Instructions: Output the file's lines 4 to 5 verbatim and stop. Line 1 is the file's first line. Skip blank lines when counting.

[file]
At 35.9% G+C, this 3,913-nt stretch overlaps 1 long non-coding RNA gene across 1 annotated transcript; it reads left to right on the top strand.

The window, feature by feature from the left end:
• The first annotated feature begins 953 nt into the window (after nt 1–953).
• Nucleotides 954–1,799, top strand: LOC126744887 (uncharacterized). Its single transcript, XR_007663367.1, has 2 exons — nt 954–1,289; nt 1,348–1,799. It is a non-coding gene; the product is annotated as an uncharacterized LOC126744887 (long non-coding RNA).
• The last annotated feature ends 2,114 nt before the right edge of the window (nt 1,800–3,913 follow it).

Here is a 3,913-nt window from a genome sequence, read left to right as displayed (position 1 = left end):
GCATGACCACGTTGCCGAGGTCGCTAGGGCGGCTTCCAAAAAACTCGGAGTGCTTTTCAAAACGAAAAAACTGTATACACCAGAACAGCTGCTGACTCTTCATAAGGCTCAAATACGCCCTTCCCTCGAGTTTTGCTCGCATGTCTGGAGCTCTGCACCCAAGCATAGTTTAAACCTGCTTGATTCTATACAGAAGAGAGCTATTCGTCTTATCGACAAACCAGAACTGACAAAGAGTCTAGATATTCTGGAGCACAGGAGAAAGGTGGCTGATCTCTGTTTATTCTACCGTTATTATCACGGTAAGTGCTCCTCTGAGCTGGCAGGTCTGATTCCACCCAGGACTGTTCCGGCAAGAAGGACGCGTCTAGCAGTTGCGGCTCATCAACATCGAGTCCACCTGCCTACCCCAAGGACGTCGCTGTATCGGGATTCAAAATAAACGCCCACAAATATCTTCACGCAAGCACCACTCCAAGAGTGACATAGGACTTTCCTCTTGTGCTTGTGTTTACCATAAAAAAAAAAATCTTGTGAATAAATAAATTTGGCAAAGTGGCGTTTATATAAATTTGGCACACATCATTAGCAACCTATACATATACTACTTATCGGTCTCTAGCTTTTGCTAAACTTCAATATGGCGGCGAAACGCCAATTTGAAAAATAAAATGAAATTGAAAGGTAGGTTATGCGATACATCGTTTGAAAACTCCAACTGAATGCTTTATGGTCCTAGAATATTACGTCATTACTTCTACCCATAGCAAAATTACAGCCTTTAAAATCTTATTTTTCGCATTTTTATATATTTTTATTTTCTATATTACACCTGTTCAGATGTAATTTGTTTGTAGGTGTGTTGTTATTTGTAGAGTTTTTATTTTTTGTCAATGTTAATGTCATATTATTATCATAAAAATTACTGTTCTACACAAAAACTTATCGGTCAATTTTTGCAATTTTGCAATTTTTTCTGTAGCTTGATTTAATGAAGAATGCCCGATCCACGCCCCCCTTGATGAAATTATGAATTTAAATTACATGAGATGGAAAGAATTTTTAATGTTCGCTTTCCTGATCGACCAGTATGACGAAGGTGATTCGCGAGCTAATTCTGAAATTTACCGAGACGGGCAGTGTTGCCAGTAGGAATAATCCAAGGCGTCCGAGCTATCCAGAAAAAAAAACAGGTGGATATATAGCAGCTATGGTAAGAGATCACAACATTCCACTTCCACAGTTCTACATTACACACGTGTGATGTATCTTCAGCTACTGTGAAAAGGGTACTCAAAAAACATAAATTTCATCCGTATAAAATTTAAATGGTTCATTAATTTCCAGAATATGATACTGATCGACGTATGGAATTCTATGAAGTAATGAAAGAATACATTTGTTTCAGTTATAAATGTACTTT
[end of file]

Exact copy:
• Nucleotides 954–1,799, top strand: LOC126744887 (uncharacterized). Its single transcript, XR_007663367.1, has 2 exons — nt 954–1,289; nt 1,348–1,799. It is a non-coding gene; the product is annotated as an uncharacterized LOC126744887 (long non-coding RNA).
• The last annotated feature ends 2,114 nt before the right edge of the window (nt 1,800–3,913 follow it).